This information was recently released and quoted a figure of 124,000 migrants arriving in New Zealand on various visas including Work Visas (in the skills shortage class across a number of New Zealand Regions), those on short term working holidays and for international students seeking an education in New Zealand.
The country’s net gain of migrants, the figure roughly representing the number of people in the country to study and work, is the sum of arrivals and departures minus the number of departing residents and overseas visitors leaving after staying for 12 months or longer. According to the information that figure is stands at 68,100 for 2015/16.
Of the 68,100 migrants, 42,220 arrived in the North Island in 2015/16, 10,336 went to the South Island while another 15,524 were not identified by region.
In 2015/16, there were 38,825 people issued work visas and 27,645 people arrived to study.
The report also pointed out that the most common jobs for those issued work visas, which include working holiday visas, are in hospitality, the food trade and engineering and the regions with the highest gains in populations were Auckland, with 26,800, and Canterbury, with an increase of 6400.
Skill shortages and labour shortages, which are regionally specific, attracted the most attention as a decline in skill level, cited by the Treasury, motivated the increase of visas issued to migrants in the essential skills category.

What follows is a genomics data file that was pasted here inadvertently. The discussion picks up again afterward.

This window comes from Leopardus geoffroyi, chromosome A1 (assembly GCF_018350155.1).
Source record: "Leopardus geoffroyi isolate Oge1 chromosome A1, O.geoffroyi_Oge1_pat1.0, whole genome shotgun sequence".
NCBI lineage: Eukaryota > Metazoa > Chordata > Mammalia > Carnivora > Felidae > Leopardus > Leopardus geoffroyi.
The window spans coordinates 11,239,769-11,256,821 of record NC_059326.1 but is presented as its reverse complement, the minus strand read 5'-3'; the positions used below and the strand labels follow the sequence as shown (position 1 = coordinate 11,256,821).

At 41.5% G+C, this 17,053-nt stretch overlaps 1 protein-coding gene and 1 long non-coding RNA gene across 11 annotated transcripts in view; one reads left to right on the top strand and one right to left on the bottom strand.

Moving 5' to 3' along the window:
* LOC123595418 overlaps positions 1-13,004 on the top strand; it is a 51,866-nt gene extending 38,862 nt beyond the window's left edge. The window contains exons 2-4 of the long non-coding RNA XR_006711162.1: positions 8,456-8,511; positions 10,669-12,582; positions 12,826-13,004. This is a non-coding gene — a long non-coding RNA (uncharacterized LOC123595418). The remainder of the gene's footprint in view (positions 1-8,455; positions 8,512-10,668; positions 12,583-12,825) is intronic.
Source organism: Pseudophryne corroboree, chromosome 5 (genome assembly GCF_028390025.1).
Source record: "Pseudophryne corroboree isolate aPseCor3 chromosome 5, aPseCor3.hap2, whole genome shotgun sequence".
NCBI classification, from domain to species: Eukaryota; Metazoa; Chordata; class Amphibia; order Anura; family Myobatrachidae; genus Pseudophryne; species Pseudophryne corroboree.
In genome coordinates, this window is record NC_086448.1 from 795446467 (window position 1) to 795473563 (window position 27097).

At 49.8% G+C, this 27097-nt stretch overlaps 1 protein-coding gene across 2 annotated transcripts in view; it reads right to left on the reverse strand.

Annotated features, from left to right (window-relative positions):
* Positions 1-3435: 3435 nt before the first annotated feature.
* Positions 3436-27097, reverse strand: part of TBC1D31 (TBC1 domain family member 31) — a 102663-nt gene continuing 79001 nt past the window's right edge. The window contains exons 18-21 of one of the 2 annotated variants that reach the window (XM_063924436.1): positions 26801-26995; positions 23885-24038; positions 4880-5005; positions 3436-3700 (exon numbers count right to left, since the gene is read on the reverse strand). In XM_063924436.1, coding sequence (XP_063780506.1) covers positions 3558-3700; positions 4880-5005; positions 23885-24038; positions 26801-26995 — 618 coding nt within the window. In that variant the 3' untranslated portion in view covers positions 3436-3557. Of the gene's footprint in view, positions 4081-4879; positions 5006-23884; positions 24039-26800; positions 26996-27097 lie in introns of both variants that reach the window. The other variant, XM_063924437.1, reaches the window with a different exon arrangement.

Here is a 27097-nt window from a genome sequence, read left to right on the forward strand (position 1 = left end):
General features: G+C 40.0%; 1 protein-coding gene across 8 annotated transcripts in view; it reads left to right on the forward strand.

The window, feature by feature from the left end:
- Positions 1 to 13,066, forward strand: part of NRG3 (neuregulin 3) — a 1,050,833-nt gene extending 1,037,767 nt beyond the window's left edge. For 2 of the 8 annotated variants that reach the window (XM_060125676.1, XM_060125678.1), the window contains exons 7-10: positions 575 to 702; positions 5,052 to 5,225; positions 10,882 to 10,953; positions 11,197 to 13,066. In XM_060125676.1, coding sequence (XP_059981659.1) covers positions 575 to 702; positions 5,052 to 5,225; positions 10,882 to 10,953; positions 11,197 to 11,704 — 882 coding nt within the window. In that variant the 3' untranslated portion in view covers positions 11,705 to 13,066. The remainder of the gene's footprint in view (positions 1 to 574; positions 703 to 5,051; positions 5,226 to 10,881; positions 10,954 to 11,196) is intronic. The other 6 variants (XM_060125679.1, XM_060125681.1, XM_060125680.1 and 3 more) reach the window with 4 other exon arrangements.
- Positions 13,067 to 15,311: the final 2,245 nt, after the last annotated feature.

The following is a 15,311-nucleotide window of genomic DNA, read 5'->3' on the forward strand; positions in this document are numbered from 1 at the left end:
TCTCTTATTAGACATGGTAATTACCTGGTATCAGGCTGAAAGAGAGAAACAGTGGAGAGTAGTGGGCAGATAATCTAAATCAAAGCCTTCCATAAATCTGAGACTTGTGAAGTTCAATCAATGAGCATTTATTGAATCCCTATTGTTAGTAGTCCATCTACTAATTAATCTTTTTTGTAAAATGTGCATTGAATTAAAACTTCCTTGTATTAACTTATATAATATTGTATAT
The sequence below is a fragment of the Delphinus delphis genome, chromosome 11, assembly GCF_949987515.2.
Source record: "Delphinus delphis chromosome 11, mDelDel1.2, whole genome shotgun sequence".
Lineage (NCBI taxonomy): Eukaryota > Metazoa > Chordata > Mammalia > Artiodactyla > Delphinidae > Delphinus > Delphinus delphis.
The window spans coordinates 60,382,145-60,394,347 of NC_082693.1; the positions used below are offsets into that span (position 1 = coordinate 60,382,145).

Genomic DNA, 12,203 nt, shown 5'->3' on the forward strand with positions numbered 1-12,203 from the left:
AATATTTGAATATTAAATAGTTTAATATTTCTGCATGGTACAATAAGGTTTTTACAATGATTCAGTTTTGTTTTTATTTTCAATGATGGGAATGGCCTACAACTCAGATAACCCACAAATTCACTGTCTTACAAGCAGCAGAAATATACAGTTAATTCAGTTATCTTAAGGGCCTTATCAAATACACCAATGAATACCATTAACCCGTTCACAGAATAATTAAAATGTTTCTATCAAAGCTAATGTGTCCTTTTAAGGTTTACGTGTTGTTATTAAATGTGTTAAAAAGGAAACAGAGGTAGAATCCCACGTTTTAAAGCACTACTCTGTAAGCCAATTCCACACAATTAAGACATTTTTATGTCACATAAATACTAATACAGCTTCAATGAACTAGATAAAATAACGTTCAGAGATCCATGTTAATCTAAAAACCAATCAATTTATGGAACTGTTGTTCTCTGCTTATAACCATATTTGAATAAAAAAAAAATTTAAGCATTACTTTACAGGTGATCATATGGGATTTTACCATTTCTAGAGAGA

"The jobs are in Southland, in horticulture, the fishing industry. It's true the numbers have grown. The economy has grown said New Zealand’s Minister Woodhouse.
"The skill movements are quite understandable in the context of the way in which our visa policies work to meet demand, to meet shortages,” added Woodhouse.
University of Waikato professor of population economics Jacques Poot agreed that New Zealand’s net inward migration was at a record level but this needed to be considered relative to the country's population.
"Although it [the issuing of work visas] varies strongly seasonally, we have an upward trend in the number of visitors...so the "de facto" population goes up even without more long-term migration.
"In terms of migration, we have seen an increase in people on work visas of 12 months or more and an increase in the number of foreign students.”